When I think of May Day I think either of Maypoles, Morris Dancing and the Jack in the Green or the old Soviet military processions in Red Square.
The origins of May Day stretch back into the mists of time. In the late Middle Ages people in England started to dance around a Maypole (a pole with no ribbons) as a celebration of Spring and to encourage fertility in the soil and people. This was banned by the Puritans but came back with the Restoration in 1660 and has remained with us ever since – the Victorians added the ribbons.
By the seventeenth century England was on the long march to modernity and urban living and London was well on the way to being the first great modern city in the world so May Day in London had nothing to do with May Poles or flowers. It was one of a number of days of the year; Shrove Tuesday, Ascension Day, Midsummer and St Bartholomew’s Day; when disorder reigned. Between 1603 and 1642 Shrove Tuesday riots involved apprentice boys attacking brothels, bawdy houses and playhouses to reduce temptation during Lent! In the same period there were eight May Day riots. The attacks on bawdy houses seem to peter out after the Restoration and the nature of May Day and other celebration days changes again.
In the late seventeenth century there is evidence of what are called ‘ridings’ in London and other towns. In a ‘riding’ those who are viewed to have transgressed the sexual morality of the day were harangued in the street by the mod who beat their pots and pans and shouted at the tops of their voices in what was called ‘rough music.’ In June 1664 a woman appeared before a magistrate in Middlesex accused of following a woman down the street shouting, ‘whore, whore’ and clapping her hands. She was joined by others and soon there was a riot. On May Day those who were deemed to have offended their community were spat on, had dirt and stones thrown at them as well as the contents of chamber pots. In London the haranguing husbands who had beaten or cheated on their wives was particularly popular as was terrorising brothel keepers and the mothers of illegitimate children.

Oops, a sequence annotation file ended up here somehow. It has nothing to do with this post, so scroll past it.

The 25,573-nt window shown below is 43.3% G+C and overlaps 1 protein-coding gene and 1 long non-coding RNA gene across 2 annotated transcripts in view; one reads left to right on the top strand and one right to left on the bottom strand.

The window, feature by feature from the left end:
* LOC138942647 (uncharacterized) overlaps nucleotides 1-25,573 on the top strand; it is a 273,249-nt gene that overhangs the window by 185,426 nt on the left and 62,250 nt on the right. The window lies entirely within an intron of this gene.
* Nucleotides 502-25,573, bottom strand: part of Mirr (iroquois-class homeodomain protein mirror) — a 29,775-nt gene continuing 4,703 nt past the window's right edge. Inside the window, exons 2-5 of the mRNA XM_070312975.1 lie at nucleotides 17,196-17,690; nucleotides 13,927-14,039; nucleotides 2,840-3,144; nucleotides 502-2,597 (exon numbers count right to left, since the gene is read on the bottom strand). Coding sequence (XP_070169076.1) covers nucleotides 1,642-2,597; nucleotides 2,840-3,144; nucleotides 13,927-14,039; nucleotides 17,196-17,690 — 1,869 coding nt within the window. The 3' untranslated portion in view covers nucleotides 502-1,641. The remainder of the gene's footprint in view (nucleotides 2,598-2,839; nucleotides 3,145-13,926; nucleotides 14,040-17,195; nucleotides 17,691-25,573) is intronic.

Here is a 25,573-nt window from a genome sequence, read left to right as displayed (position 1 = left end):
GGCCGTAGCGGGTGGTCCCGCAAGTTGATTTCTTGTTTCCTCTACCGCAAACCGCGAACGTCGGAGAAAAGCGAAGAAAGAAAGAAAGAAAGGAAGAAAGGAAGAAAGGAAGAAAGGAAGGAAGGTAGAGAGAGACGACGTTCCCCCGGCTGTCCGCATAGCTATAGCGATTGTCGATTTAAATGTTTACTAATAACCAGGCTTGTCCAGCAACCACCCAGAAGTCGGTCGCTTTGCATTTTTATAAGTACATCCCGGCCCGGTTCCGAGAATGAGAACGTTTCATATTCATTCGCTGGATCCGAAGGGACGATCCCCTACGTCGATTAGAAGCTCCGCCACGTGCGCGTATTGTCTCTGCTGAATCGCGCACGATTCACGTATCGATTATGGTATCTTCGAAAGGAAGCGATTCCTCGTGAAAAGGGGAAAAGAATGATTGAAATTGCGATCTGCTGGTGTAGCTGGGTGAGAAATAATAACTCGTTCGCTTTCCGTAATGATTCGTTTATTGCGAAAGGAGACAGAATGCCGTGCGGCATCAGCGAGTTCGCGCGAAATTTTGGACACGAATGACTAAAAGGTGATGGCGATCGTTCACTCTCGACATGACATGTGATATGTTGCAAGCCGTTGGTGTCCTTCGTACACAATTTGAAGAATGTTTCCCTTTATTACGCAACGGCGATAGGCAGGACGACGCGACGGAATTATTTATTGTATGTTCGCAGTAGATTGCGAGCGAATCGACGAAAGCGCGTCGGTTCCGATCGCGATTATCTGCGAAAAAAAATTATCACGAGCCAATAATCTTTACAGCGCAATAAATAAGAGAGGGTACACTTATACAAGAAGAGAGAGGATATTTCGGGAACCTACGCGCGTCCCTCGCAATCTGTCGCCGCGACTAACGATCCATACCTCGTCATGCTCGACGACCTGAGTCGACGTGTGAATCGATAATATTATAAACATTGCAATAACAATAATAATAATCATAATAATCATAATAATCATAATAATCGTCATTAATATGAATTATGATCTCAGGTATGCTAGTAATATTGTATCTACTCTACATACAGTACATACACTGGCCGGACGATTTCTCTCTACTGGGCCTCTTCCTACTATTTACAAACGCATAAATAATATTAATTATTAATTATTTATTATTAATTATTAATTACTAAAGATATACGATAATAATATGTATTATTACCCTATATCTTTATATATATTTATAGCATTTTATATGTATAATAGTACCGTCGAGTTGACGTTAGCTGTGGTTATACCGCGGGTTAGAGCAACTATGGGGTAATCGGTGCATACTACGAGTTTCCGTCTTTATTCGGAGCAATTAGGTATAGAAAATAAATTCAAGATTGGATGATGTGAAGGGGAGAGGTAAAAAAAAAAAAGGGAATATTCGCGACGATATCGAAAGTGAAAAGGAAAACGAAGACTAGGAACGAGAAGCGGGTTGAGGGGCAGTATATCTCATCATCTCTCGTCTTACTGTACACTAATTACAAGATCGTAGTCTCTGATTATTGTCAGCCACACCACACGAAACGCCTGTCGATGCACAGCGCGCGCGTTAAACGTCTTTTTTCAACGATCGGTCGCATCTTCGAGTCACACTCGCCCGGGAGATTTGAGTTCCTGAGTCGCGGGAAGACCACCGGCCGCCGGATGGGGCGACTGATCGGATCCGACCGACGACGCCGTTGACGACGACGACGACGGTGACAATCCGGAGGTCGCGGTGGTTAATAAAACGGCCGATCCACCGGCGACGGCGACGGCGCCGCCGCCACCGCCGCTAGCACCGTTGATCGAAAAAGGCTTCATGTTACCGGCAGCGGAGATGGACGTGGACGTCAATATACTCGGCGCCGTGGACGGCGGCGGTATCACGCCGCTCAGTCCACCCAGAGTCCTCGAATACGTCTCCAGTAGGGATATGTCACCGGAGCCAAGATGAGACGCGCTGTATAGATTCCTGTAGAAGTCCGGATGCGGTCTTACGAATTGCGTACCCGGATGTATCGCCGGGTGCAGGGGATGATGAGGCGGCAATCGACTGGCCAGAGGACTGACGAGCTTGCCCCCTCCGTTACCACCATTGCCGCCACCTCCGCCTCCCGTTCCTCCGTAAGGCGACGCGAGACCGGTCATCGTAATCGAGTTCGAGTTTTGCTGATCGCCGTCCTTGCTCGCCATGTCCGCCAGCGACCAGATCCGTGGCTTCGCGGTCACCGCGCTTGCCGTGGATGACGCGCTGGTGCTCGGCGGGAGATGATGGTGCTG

Historian Charles Pythian-Adams has argued that during the eighteenth century May Day celebrations in London were transformed. The population of the city was becoming socially segregated with the rich withdrawing from popular or plebeian activities, but this notion leaves out the growing urban middle class and the effects of growing religious non-conformity. As the eighteenth century progressed so did social separation (both class and gender) but it was not exclusively the elites separating themselves from the poor, the middle class were able to buy their way into urban elite culture, they may not have had a box at the theatre but they could have a seat in the stalls; and as for the poor they separated into those who chose the strictures of religious non-conformity (no pagan rituals) over the perceived laxity of the established church were certain pagan rituals were accepted. This new urban culture was not conducive to what we think of as May Day traditions and its celebration or marking lapsed until it was re-invented and sanitised by the Victorians who gave us children holding ribbons and dancing round the May Pole in the Board School yard.
Source: The Eighteenth-Century Town: A Reader in English Urban History 1688-1820, By Peter Borsay, Routledge 2013
Illustration: Country Dances round a Maypole (decorative painting for a supper-box at Vauxhall Gardens, London), Francis Hayman (1708–1776), Victoria and Albert Museum.
Julia Herdman writes historical fiction that puts women to the fore. Her latest book Sinclair, Tales of Tooley Street Vol. 1. is Available on Amazon – Paperback £10.99 Kindle £2.29 Also available on: